Just because it's smaller and has the same branding, that doesn't mean LG's G2 mini is anything like its elder namesake. It's just borrowing a bit of the G2's tech halo, is all. With a 4.7-inch, 960 x 540 qHD display, Android 4.4 KitKat, Snapdragon 400 heart (or Tegra 4i, depending on your market) and 1GB RAM, it's clear LG's positioning this as a budget Android KitKat device. But budget doesn't have to mean bad and here at Mobile World Congress in Barcelona, we got a chance to see just how modest the G2 mini really is. Read on for our initial thoughts.
You can't deny the familial resemblance between the G2 mini and its big brother. The mini's button-free face is dominated by that IPS display, and it sports the same array of volume and sleep/wake keys on its rear end. The camera and LED flash are still nestled just above them, which help punctuate the mini's grippy textured back rather nicely. The port situation is definitely on the spartan side though, with a headphone jack and microUSB situated along the top and bottom of the mini, respectively. Build quality seems reassuring too considering just how light the mini is, and the grippy finish along the back adds just the right amount of tactile variety.
Calling a device "mid-tier" the way LG has doesn't always inspire confidence, but the mini handles itself well thanks to the quad-core 1.2GHz Qualcomm MSM8926 chipset and 1GB of RAM kicking around inside. Are you going to blown away by sheer horsepower? Hardly, but its brains were enough to keep things chugging away with very few hiccups. The screen doesn't fare quite as well though. It's certainly bright enough and viewing angles seem above-average for a mid-ranger like this. Still, the qHD resolution may leave you wanting more... especially after seeing Motorola squeeze a 720p panel into the cheapo Moto G.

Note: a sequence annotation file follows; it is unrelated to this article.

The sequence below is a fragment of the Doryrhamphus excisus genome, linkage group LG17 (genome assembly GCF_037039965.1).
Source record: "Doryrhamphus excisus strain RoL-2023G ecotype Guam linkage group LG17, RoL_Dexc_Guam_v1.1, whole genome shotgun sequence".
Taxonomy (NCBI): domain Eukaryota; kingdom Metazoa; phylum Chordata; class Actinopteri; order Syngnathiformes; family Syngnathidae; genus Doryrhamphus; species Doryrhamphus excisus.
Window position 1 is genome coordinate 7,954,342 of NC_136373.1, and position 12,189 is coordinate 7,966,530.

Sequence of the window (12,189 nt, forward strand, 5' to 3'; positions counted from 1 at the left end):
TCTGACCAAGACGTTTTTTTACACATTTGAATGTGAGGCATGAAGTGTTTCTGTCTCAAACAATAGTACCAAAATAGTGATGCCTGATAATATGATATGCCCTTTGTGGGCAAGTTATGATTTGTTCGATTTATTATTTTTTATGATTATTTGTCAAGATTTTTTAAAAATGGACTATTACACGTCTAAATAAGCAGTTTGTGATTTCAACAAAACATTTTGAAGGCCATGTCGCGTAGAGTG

It's hard not to look at the G2 mini as the runt of the family because of its decidedly mid-range spec sheet, but LG didn't give it the G-series badge because of its hardware. No no, it's all about software features here, and the mini carries over nearly all of the tricks that its bigger, more powerful cousin is capable of. That includes (among other things) LG's Guest Mode, the clip tray for quick copy-and-pasting and a new take on the G2's nifty knock-to-wake feature. Once it's set up, KnockCode will let you unlock your mini by knocking out a rhythm on certain parts of its screen. In the end though, it's your opinion of those features that will ultimately decide whether G2 mini is worth the (currently undisclosed) price. It's an interesting little package to be sure, and we'll have our own answer to that question as soon as we get some extended play time.
LG G2 mini